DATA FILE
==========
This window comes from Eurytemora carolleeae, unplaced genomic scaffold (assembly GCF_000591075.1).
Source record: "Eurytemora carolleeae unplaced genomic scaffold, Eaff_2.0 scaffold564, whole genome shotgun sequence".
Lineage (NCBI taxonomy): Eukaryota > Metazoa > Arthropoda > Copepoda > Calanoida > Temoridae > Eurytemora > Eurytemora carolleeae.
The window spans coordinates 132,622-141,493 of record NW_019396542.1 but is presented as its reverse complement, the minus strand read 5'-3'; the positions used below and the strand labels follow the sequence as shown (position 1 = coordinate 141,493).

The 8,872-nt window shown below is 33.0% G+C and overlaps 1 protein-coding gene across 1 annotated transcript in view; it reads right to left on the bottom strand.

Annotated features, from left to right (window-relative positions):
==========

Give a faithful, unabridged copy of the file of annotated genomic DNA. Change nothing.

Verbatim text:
This window comes from Eurytemora carolleeae, unplaced genomic scaffold (assembly GCF_000591075.1).
Source record: "Eurytemora carolleeae unplaced genomic scaffold, Eaff_2.0 scaffold564, whole genome shotgun sequence".
Lineage (NCBI taxonomy): Eukaryota > Metazoa > Arthropoda > Copepoda > Calanoida > Temoridae > Eurytemora > Eurytemora carolleeae.
The window spans coordinates 132,622-141,493 of record NW_019396542.1 but is presented as its reverse complement, the minus strand read 5'-3'; the positions used below and the strand labels follow the sequence as shown (position 1 = coordinate 141,493).

The 8,872-nt window shown below is 33.0% G+C and overlaps 1 protein-coding gene across 1 annotated transcript in view; it reads right to left on the bottom strand.

Annotated features, from left to right (window-relative positions):